“The speed can be overwhelming,” said Potts. “And the turning radius on the tandem bike is not exactly sharp. Fortunately, Kyle is very still and holds his position really well and has amazing proprioception which helps us stay upright, so we picked up a rhythm quite quickly.”
After just a couple of weeks of training last fall, Coon and Potts toed the line of their first race, the Last Call Triathlon in Loveland, Colorado, which covered the standard sprint distance competed in the Paralympics. Coon, the only physically-challenged athlete in the field, finished 11th out of 188 participants. The results emboldened the pair’s confidence, and they began targeting Tokyo for 2021. The following April, Coon went on to win the men’s visually impaired category at the Sarasota-Bradenton Triathlon in April, beating his long-time rival, Aaron Scheidies, for the very first time. Two months later, he finished second behind Brad Snyder, who is also guided by a former Olympian in Greg Billington, at the Paralympic Trials in late June, locking up his spot on Team USA.
While Tokyo has been on Coon’s radar for years, it was an unexpected bonus for Potts. After all, Potts, a 2004 Olympian, had long moved on from shorter distance racing, and for the past several years has kept his focus laser-trained on Kona, where he has finished as high as fourth. Potts actually continued to train for Ironman through last spring while regularly meeting up with Kyle, finishing 8th at Ironman Tulsa just a month before the Paralympic trials. (And until the World Championships were postponed to February, Potts was slated to race there just five weeks after the Paralympics.) Still, he scaled back much of the rest of his individual race plans to support Coon’s efforts.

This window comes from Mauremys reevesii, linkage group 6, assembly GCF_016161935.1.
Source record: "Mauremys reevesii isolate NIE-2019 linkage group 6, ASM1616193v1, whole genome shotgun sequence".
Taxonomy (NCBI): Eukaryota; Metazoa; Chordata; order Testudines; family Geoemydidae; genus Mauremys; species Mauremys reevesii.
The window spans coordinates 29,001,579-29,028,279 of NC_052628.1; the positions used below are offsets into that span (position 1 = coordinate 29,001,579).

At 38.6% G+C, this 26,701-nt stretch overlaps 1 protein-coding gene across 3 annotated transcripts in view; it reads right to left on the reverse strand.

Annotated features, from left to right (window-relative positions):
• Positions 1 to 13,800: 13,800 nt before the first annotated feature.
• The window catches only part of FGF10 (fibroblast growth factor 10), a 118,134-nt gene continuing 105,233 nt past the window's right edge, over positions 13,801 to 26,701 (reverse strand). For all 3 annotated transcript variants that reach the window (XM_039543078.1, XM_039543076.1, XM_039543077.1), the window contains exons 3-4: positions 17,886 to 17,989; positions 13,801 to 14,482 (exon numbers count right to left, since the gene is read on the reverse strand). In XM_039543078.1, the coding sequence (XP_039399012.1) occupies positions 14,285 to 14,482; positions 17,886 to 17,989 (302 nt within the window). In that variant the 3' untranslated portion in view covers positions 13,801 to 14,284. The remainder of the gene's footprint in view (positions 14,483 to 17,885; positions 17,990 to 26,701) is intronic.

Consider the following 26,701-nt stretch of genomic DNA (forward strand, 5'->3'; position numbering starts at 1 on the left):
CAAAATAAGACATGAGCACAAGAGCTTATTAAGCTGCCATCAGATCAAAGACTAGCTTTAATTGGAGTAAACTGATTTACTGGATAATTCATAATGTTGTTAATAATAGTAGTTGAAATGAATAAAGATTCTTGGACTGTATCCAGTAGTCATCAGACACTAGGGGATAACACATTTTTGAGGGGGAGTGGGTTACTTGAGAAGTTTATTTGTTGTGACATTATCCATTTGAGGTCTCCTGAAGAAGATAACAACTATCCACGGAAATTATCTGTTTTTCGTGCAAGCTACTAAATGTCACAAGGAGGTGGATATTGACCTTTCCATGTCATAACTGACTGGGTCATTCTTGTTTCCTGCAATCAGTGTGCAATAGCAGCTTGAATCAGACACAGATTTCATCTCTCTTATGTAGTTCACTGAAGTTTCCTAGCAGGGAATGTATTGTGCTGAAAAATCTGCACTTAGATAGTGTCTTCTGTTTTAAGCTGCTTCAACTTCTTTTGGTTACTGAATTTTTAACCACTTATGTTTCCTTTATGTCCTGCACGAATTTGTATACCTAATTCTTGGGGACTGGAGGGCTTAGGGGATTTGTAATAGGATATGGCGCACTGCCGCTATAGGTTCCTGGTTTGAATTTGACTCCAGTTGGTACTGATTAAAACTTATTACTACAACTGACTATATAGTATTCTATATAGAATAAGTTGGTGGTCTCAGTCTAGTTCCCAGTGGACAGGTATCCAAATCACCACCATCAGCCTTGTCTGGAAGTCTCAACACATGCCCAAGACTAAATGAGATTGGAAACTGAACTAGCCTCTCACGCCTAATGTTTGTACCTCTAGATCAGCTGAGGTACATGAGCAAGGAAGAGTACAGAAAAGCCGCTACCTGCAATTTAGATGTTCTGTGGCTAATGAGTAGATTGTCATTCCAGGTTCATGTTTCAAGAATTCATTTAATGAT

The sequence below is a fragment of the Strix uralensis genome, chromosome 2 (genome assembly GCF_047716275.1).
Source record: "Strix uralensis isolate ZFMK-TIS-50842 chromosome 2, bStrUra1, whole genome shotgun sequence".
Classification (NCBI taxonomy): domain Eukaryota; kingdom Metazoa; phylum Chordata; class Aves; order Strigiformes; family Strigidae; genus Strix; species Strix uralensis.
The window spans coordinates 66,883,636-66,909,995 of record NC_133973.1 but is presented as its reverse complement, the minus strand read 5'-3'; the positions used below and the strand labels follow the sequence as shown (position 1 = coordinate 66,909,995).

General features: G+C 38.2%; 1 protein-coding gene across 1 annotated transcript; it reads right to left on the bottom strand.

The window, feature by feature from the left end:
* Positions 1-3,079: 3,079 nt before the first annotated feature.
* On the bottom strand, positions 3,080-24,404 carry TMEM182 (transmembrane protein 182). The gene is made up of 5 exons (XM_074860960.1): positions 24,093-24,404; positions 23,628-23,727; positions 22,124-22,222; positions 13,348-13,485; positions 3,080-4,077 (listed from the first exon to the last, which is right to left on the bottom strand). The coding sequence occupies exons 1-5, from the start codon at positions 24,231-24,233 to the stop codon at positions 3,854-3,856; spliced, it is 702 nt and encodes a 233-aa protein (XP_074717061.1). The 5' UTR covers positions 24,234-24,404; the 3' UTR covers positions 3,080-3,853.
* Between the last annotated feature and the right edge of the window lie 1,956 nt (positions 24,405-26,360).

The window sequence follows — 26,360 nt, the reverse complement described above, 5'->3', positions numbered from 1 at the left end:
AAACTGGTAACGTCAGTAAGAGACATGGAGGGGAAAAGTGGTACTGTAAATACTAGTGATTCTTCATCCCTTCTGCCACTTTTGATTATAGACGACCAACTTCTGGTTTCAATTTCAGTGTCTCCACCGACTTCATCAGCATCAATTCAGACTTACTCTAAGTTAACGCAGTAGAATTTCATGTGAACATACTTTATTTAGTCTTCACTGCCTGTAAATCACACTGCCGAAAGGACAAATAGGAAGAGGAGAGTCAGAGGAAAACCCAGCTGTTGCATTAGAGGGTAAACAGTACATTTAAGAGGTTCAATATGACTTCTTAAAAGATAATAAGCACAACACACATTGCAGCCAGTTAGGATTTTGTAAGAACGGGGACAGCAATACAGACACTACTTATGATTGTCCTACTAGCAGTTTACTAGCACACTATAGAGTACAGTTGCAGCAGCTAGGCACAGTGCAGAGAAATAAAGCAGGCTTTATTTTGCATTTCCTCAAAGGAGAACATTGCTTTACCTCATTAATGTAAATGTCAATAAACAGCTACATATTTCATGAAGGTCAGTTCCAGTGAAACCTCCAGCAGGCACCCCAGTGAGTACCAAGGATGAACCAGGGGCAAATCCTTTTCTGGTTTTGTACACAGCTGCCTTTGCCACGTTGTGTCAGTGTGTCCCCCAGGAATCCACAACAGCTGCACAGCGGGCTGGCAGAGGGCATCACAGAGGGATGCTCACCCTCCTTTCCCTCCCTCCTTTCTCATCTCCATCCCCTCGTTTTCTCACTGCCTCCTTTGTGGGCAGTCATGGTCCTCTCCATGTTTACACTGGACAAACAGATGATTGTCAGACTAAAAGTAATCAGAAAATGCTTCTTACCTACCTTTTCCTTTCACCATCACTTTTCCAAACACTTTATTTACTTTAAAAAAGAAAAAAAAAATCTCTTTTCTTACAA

“It’s been easy to make this a priority,” he said of his partnership with Coon. “I want Kyle to realize his dreams. I’m invested in giving him the best.”
Aside from being his guide, Potts has evolved into a mentor of Coons’, offering tips on being a professional in the sport, often peppering their training sessions with anecdotes plucked from his two decades in the sport. “Andy will just tell me stories from all of his different races,” said Coon. “And I draw from his experiences to fight through bad days and motivate me.”
For his part, Coon has taught Potts technical tricks, like putting together and taking apart a tandem bike. And Coon has forced Potts to be a better communicator, just by virtue of having to keep up constant chatter as they train. “That’s actually enhanced my relationship with my wife,” Potts said.
Getting to race on the world’s stage at the Paralympics as a 44-year-old, 18 years after being named USA Triathlon Rookie of the Year, is a privilege that’s not lost on Potts. Having races scrubbed from the schedule during the pandemic shifted his perspective, and made him reevaluate his role in triathlon. This experience with Coon, he hopes, will be a way to extend his legacy beyond just the personal accomplishments and podiums.
“After having races taken away last year, you realize what’s truly important. For me, I’m adamant about leaving the sport better than I found it, and Kyle is huge in that regard,” said Potts. “I’ve had a lot of great experiences, and a wonderful career. But helping Kyle to achieve this dream is making it so much better.”